Dental occlusion

The term dental occlusion refers to the contact relations of the teeth in function and for function. However, the term not only designates the contact of the arches at the level of an occlusal interface, but also all the factors that participate in the development and stability of the masticatory system and the use of the teeth in the activity or oral motor behavior.

Modern concept

Occlusion is understood as the study of the mandibular dynamics or the study of the dynamic relationships of the stomatognathic system and includes the idea of ​​a structured and integrated system of functional units that include teeth, joints, and masticatory and neck muscles. Therefore, the solutions to problems of orthodontic recurrence (due to memory of the periodontal ligament), denture instability and periodontal trauma, require occlusion concepts much more extensive and complex than those used for the simple assembly of prosthetic teeth, contacts occlusal and maxillary position.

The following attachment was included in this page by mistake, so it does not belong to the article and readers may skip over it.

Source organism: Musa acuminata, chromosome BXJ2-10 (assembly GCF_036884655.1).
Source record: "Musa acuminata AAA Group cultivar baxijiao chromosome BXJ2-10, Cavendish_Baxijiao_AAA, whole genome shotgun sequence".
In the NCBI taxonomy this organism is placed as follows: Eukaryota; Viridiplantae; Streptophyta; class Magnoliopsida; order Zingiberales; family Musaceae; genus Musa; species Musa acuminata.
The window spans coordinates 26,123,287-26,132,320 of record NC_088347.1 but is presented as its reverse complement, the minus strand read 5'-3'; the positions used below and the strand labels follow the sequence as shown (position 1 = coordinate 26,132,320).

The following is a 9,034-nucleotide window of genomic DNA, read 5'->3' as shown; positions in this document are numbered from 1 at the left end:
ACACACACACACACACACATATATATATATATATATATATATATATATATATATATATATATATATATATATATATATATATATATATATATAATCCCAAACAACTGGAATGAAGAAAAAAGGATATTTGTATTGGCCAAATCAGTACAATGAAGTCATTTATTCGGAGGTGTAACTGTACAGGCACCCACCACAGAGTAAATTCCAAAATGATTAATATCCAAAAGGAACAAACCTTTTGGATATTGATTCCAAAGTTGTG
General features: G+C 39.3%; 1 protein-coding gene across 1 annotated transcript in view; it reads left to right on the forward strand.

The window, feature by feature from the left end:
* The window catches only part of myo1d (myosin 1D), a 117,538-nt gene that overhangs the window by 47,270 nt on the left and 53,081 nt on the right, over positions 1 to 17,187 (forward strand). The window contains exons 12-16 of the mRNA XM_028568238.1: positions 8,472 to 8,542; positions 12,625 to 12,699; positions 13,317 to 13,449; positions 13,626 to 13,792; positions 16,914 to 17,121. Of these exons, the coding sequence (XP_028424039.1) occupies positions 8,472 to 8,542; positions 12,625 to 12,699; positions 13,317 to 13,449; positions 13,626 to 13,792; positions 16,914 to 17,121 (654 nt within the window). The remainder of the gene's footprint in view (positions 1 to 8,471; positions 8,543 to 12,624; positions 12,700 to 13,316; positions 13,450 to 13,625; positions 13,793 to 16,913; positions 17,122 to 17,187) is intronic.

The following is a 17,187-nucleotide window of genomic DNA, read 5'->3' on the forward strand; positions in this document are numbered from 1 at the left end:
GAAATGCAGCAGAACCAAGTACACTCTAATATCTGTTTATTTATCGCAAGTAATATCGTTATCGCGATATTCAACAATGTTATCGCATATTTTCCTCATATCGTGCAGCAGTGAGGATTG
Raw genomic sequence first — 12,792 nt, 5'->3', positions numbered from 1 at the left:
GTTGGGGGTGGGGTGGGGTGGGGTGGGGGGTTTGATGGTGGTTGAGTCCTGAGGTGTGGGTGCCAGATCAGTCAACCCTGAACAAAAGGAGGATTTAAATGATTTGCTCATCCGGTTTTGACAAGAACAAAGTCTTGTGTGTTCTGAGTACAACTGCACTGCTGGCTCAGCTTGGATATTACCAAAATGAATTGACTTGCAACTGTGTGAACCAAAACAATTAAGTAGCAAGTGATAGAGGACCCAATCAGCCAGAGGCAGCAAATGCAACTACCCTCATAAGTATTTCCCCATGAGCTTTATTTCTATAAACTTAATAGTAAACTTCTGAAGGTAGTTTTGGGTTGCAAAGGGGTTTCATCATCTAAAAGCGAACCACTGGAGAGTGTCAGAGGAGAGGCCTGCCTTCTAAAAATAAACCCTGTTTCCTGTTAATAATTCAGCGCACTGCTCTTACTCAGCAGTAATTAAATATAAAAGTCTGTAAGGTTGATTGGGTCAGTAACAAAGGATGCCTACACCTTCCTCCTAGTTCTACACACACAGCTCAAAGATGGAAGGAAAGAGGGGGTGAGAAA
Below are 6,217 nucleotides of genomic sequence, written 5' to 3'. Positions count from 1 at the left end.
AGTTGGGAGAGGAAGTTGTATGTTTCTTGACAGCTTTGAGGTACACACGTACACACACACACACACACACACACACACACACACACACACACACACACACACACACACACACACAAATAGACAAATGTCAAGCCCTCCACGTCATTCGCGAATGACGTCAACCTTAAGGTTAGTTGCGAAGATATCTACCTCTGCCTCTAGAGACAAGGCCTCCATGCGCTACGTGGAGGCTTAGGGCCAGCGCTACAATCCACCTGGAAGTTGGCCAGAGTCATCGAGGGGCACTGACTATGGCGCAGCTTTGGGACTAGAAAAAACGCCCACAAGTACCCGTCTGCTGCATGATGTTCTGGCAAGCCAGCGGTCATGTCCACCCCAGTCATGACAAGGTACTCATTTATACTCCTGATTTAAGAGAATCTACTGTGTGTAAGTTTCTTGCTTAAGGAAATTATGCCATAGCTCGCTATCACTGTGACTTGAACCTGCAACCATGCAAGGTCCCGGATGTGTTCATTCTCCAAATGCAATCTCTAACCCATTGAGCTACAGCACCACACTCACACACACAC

Expanding the modern structured and integrated concept must also refer to the study of the alterations that are constituted by a bad function of the system, when one or more components of the system are altered or fail.

The concept of masticatory system is obsolete because it considers chewing as the primary function of this system starting from a wrong premise since swallowing is the most constant and repetitive function of the stomatognathic system; which originates from a position of mandibular rest that is very important for the stability and comfort of the patient.

Malocclusion

The malocclusions can be the cause of a number of problems, not only in the teeth, but in crowns and bridges that can be fracture. Gingival recessions and abreactions can be exacerbated by a bad bite. Clinical signs such as clicks, joint and joint pain can lead to muscle spasms that result in headache, fatigue, sinus pain and even back pain.

Some of the treatments for occlusal problems include, bite adjustments and premature contact points in natural and artificial teeth, medications (anti-inflammatory and muscle relaxants), change for a soft diet, relaxation therapy and fixed attachments (orthodontic appliances) or removable.

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